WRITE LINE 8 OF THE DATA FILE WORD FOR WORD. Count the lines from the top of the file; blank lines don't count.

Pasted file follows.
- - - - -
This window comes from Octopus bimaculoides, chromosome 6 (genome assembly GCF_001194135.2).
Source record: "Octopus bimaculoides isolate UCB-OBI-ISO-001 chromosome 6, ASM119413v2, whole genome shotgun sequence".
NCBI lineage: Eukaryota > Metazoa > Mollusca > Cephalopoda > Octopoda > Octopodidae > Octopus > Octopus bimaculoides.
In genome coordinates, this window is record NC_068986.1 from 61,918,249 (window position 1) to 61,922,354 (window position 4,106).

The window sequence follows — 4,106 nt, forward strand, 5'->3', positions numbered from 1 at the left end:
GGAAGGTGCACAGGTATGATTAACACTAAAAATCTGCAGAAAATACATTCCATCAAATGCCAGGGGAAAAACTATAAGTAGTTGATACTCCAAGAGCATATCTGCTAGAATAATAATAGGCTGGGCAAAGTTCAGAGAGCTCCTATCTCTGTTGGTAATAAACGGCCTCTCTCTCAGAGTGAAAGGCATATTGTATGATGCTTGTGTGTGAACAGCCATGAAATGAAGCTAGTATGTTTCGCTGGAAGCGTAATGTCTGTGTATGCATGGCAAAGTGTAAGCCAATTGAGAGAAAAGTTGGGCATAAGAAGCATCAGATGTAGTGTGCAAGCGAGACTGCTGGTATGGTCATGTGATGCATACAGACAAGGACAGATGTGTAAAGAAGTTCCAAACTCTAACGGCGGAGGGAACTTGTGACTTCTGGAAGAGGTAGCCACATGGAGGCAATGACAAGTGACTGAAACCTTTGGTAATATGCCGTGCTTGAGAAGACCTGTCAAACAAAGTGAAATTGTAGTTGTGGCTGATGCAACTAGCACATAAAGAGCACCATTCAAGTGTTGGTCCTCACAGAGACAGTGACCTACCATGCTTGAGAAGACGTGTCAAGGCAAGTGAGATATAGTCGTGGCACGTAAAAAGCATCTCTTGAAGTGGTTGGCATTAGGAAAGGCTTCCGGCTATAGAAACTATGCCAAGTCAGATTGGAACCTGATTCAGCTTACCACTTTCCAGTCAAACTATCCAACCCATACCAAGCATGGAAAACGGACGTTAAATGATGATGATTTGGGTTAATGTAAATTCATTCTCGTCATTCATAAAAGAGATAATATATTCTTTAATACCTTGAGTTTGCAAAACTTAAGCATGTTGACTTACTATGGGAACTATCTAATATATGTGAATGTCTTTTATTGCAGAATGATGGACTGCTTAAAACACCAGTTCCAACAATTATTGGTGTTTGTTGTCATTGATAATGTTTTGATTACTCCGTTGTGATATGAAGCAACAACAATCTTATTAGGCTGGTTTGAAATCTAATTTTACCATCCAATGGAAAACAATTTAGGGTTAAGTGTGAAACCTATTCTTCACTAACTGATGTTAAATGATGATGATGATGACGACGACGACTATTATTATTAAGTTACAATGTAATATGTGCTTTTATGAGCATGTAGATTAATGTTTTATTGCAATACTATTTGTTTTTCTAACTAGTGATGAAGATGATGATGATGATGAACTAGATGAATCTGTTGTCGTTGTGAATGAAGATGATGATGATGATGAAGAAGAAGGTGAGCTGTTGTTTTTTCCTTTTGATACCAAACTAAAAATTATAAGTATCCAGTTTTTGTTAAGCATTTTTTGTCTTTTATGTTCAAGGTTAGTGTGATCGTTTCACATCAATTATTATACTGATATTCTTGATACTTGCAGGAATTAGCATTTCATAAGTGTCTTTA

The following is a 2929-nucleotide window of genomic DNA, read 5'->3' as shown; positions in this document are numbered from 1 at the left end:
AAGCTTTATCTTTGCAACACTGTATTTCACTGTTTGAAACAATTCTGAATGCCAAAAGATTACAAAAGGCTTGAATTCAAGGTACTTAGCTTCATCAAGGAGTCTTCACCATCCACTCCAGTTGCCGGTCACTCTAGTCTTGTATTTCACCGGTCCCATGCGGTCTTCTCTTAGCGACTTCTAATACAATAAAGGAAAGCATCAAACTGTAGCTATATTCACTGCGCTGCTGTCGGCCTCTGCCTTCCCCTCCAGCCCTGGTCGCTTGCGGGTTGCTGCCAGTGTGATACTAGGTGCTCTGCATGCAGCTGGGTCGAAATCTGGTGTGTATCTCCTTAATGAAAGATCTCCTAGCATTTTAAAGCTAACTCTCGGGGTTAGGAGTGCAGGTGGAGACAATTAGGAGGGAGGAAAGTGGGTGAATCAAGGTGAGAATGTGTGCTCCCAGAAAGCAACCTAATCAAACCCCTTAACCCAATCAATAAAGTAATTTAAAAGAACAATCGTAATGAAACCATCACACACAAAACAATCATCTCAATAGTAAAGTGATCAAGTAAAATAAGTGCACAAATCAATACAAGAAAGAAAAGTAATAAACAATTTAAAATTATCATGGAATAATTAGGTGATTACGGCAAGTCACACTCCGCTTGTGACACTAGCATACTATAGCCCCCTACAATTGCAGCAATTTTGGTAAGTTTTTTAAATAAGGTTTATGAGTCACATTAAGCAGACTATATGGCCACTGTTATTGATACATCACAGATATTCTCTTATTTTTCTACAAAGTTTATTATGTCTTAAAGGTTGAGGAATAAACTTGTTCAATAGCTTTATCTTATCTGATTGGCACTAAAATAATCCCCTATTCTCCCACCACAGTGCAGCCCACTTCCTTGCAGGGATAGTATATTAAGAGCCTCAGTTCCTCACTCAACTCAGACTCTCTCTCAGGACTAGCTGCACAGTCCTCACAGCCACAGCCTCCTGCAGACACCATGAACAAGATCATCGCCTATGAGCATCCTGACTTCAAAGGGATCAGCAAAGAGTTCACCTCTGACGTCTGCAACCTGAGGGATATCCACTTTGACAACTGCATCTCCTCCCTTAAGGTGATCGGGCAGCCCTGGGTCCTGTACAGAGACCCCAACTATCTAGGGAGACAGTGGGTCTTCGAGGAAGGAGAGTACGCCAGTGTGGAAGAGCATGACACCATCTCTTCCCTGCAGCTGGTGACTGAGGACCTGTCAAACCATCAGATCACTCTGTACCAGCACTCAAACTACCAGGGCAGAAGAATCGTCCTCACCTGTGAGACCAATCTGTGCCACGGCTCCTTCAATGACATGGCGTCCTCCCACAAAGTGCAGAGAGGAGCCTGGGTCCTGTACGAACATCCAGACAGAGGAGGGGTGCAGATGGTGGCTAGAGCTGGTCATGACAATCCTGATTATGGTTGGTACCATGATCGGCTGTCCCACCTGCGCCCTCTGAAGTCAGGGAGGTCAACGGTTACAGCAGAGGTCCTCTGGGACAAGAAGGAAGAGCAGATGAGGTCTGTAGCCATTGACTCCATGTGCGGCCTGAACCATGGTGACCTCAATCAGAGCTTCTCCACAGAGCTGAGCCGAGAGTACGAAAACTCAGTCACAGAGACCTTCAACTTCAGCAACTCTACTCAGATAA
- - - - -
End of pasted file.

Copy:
AAGCTTTATCTTTGCAACACTGTATTTCACTGTTTGAAACAATTCTGAATGCCAAAAGATTACAAAAGGCTTGAATTCAAGGTACTTAGCTTCATCAAGGAGTCTTCACCATCCACTCCAGTTGCCGGTCACTCTAGTCTTGTATTTCACCGGTCCCATGCGGTCTTCTCTTAGCGACTTCTAATACAATAAAGGAAAGCATCAAACTGTAGCTATATTCACTGCGCTGCTGTCGGCCTCTGCCTTCCCCTCCAGCCCTGGTCGCTTGCGGGTTGCTGCCAGTGTGATACTAGGTGCTCTGCATGCAGCTGGGTCGAAATCTGGTGTGTATCTCCTTAATGAAAGATCTCCTAGCATTTTAAAGCTAACTCTCGGGGTTAGGAGTGCAGGTGGAGACAATTAGGAGGGAGGAAAGTGGGTGAATCAAGGTGAGAATGTGTGCTCCCAGAAAGCAACCTAATCAAACCCCTTAACCCAATCAATAAAGTAATTTAAAAGAACAATCGTAATGAAACCATCACACACAAAACAATCATCTCAATAGTAAAGTGATCAAGTAAAATAAGTGCACAAATCAATACAAGAAAGAAAAGTAATAAACAATTTAAAATTATCATGGAATAATTAGGTGATTACGGCAAGTCACACTCCGCTTGTGACACTAGCATACTATAGCCCCCTACAATTGCAGCAATTTTGGTAAGTTTTTTAAATAAGGTTTATGAGTCACATTAAGCAGACTATATGGCCACTGTTATTGATACATCACAGATATTCTCTTATTTTTCTACAAAGTTTATTATGTCTTAAAGGTTGAGGAATAAACTTGTTCAATAGCTTTATCTTATCTGATTGGCACTAAAATAATCCCCTATTCTCCCACCACAGTGCAGCCCACTTCCTTGCAGGGATAGTATATTAAGAGCCTCAGTTCCTCACTCAACTCAGACTCTCTCTCAGGACTAGCTGCACAGTCCTCACAGCCACAGCCTCCTGCAGACACCATGAACAAGATCATCGCCTATGAGCATCCTGACTTCAAAGGGATCAGCAAAGAGTTCACCTCTGACGTCTGCAACCTGAGGGATATCCACTTTGACAACTGCATCTCCTCCCTTAAGGTGATCGGGCAGCCCTGGGTCCTGTACAGAGACCCCAACTATCTAGGGAGACAGTGGGTCTTCGAGGAAGGAGAGTACGCCAGTGTGGAAGAGCATGACACCATCTCTTCCCTGCAGCTGGTGACTGAGGACCTGTCAAACCATCAGATCACTCTGTACCAGCACTCAAACTACCAGGGCAGAAGAATCGTCCTCACCTGTGAGACCAATCTGTGCCACGGCTCCTTCAATGACATGGCGTCCTCCCACAAAGTGCAGAGAGGAGCCTGGGTCCTGTACGAACATCCAGACAGAGGAGGGGTGCAGATGGTGGCTAGAGCTGGTCATGACAATCCTGATTATGGTTGGTACCATGATCGGCTGTCCCACCTGCGCCCTCTGAAGTCAGGGAGGTCAACGGTTACAGCAGAGGTCCTCTGGGACAAGAAGGAAGAGCAGATGAGGTCTGTAGCCATTGACTCCATGTGCGGCCTGAACCATGGTGACCTCAATCAGAGCTTCTCCACAGAGCTGAGCCGAGAGTACGAAAACTCAGTCACAGAGACCTTCAACTTCAGCAACTCTACTCAGATAA